Miss Bremer's Sketches had been so well received that they were soon followed by others, including a novel, The H — Family. This established her reputation, her name was revealed, and she was officially recognized by the Swedish Academy. The delightful simplicity of her descriptions from Swedish family life, and especially the picture of an unselfish and resigned housewife, appealed to the generation of 1830. Many characters were really drawn in a masterly manner. Though sometimes sentimental and overdone, they proved humorous and entertaining. The President's Daughters, Nina, The Neighbors, and The Home are of the same order, though more pretentious; all appeared during the thirties, and were forthwith translated into foreign tongues. Of these The Neighbors is still readable and is generally considered Miss Bremer's most perfect production from an artistic point of view.
To-day these novels, with their slow movement and minimum of action, their superabundance of dialogue and description, and their letter form, appear dull and antiquated. Obviously, the heroes and heroines can no longer make the impression that they did eighty years ago, and it may be difficult to understand the almost phenomenal favor which these household tales enjoyed when they were first published, and continued to enjoy for a long time; but nothing approximating their quality had appeared before, and the readers were familiar with the background. Fortunately, Miss Bremer never lost her mental balance because of either success or failure. She wisely discounted the eulogistic reviews of her initial efforts, strove constantly for improvement, and sought truth and wholesomeness. Her literary achievements were sensible and moral withal, sensationalism was absent, and they possess a marked historical value as pictures of Sweden in her day.
From 1835 to 1840 Fredrika Bremer spent much of her time on a friend's estate in Norway. There she wrote two of her best novels, and there she pursued literary, philosophical, and theological studies. She had been convinced of her own ability and mission, and had decided to remain a spinster, though she had had several offers of marriage. During the forties her interest in purely
It is no exaggeration to say that Fredrika Bremer was one of the most celebrated and influential Swedish women that ever lived. Although as a novelist she had during her lifetime successful rivals among her own sex, none of these could even remotely equal her in creative, intellectual, and spiritual force. She introduced the middle class domestic novel into Swedish literature; she raised Swedish realism to a higher plane than it had previously occupied; she inspired effective, well-needed social reforms, and stimulated an active love for humanity. It was a source of extreme satisfaction to her that she lived to see many of her dreams of betterment come true. Perhaps her greatest source of happiness was the abolition of slavery in the United States.
Returning to the writings which more directly concern us, we may safely assert that Miss Bremer's greatest claim to immortality abroad is based on her letters of travel. These are classics of their kind, as fresh and charming as on the day they were written, and the wealth of their information is enhanced by the sympathetic personality of the recorder as well as by their humorous, compelling style. Her accounts of what she saw have served as reliable guides in innumerable fields of effort, both in Europe and America, and particularly as a mirror of conditions and characters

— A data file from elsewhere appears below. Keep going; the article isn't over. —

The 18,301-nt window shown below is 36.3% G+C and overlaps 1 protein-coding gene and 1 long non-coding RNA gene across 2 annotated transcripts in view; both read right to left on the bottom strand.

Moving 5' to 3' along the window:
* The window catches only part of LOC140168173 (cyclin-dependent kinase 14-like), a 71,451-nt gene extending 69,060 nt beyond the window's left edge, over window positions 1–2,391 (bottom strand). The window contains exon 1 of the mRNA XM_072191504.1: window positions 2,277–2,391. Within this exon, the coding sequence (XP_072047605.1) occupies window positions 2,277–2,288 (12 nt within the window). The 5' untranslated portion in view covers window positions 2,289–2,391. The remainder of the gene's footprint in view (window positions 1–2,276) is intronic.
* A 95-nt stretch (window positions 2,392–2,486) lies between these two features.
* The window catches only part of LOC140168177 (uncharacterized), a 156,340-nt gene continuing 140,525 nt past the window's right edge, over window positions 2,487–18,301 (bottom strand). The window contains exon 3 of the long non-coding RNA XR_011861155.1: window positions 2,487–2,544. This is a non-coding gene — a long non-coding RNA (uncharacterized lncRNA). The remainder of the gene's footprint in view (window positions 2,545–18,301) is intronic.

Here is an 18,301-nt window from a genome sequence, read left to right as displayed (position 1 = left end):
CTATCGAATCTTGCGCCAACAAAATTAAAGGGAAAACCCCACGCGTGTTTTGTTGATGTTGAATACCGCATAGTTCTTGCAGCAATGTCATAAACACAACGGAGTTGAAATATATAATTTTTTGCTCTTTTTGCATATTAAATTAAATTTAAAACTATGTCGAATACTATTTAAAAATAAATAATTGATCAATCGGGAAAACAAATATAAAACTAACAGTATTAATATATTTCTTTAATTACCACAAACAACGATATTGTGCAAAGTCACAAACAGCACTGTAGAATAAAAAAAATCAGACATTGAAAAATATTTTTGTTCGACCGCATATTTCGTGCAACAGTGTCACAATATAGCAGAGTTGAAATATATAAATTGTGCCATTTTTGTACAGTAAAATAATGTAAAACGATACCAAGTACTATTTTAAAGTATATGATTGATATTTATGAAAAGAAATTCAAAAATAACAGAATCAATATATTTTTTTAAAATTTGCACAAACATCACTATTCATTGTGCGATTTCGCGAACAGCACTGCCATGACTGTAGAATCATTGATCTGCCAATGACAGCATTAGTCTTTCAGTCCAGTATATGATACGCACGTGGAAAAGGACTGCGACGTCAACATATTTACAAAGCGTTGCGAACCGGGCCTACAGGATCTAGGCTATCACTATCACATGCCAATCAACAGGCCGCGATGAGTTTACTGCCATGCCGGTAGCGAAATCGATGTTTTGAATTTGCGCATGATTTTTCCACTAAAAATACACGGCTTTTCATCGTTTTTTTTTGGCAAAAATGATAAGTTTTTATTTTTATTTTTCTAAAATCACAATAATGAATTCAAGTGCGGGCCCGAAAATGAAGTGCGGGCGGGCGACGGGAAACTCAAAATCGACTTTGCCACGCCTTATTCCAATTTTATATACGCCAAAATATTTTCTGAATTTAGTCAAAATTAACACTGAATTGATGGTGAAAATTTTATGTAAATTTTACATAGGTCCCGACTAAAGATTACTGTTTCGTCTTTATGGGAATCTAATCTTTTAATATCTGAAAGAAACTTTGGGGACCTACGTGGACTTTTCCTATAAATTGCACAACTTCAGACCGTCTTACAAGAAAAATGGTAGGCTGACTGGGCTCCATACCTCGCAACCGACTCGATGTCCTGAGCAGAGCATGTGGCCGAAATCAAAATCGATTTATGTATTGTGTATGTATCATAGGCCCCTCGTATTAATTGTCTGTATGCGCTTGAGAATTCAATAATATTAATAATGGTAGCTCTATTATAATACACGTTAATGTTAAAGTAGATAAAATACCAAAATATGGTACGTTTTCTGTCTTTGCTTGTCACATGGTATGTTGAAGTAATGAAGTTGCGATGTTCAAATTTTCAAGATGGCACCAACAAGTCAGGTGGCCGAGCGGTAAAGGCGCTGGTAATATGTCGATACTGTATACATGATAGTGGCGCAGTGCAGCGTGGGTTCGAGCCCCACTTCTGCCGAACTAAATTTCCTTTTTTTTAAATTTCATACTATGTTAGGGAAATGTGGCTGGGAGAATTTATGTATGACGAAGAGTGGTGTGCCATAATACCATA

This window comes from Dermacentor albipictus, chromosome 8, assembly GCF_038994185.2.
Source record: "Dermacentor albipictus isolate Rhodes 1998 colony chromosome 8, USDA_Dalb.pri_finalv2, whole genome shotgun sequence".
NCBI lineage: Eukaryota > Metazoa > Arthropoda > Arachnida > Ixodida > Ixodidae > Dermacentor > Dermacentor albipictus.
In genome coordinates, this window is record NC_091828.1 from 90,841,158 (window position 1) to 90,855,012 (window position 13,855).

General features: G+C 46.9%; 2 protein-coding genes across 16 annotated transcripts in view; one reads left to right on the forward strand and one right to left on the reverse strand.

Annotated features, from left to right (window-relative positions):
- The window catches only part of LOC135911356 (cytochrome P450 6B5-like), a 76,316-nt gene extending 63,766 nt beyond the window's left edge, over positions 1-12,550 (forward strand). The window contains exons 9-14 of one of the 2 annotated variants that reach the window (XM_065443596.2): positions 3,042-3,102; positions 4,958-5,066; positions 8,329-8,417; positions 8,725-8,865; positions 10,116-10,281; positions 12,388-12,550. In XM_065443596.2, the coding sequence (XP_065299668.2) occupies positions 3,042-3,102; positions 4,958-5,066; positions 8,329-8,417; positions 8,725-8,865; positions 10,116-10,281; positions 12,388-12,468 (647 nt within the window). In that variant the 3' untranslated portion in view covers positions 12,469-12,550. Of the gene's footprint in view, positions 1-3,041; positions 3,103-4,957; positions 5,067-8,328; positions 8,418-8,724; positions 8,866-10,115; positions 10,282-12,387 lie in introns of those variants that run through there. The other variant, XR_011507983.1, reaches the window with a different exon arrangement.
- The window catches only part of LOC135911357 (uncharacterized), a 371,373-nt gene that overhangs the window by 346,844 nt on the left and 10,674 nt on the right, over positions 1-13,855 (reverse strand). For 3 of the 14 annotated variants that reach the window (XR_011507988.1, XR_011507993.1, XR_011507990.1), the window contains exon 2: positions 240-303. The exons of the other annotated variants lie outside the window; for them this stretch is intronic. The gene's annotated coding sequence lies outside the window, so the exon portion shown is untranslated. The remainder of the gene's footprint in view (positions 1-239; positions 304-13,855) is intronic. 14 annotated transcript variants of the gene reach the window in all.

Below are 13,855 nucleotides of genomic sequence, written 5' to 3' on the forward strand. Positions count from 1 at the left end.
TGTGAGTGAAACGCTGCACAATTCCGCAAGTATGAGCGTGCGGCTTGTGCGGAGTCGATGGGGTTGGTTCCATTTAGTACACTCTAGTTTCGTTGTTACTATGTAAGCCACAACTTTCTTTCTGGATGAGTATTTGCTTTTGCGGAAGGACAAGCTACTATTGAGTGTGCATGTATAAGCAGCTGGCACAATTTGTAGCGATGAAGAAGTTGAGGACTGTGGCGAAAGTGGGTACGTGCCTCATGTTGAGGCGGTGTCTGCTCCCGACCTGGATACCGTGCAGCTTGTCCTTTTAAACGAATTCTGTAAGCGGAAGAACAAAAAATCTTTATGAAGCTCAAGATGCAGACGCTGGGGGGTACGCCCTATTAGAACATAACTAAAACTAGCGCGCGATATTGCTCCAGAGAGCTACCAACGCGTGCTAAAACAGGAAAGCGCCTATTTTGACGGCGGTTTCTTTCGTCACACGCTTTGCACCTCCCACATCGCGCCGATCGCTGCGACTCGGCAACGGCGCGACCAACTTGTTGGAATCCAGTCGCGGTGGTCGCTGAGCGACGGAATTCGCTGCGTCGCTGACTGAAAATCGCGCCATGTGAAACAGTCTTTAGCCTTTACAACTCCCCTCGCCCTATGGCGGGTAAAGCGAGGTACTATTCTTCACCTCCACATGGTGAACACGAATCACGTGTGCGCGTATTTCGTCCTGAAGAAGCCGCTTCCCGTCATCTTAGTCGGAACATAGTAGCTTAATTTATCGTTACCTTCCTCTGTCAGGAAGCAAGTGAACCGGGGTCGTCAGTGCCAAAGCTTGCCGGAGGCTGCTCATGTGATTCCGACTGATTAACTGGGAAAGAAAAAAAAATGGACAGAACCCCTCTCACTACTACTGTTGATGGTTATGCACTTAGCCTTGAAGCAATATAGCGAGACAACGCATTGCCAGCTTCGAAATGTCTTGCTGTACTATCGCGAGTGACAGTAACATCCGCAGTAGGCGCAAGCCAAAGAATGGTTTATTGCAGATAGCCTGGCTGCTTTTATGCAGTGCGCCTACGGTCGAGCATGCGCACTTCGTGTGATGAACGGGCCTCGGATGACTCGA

We have suggested that Miss Bremer traveled the length and breadth of this republic, meeting all kinds of people, visiting all types of public institutions, glancing into the workshops and examining the food both of factory employees in the North and of slaves in the South, and inspecting public buildings from the Tombs to the Capitol. In private homes she made a host of friends, among them the Lowells, Marcus and Rebecca Spring, and the landscape architect, Andrew Jackson Downing. She was literally overwhelmed by American hospitality and solicitude. Aside from some cold bed-rooms and tiring dinners she was delighted with America. As for the broadening West, she dreamed of a millennium in the
The letters were originally written from America, and most of them "to a beloved sister, who was no longer on earth" when Fredrika returned to Sweden. They were not at first intended for publication; but the subsequent opening and rereading of them by the author "reanimated" her,
Finally, the editor wishes to express his gratitude to Fröken Ellen Kleman of Stockholm, for making valuable suggestions and giving important bibliographical information; to the biographer, Fröken Sigrid Leijonhufvud, and to P. A. Norstedt & Söner, Swedish publishers, for permission to reproduce Miss Bremer's sketches of prominent Americans from their publication, Adlersparre-Leijonhufvud, Fredrika Bremer, Biografisk Studie, 1896; to Mrs. John C. Wyman of Newtonville, Massachusetts, for permission to reproduce an unpublished Bremer drawing of the Spring family, in her possession; and to Harper and Brothers of New York City for their kindly attitude toward the reprinting of a text published by them. Also to Miss Hanna Astrup Larsen and Professor William Witherle Lawrence of the Publication Committee, and to the Secretary of the Foundation, the editor acknowledges a debt of appreciation for invaluable coöperation.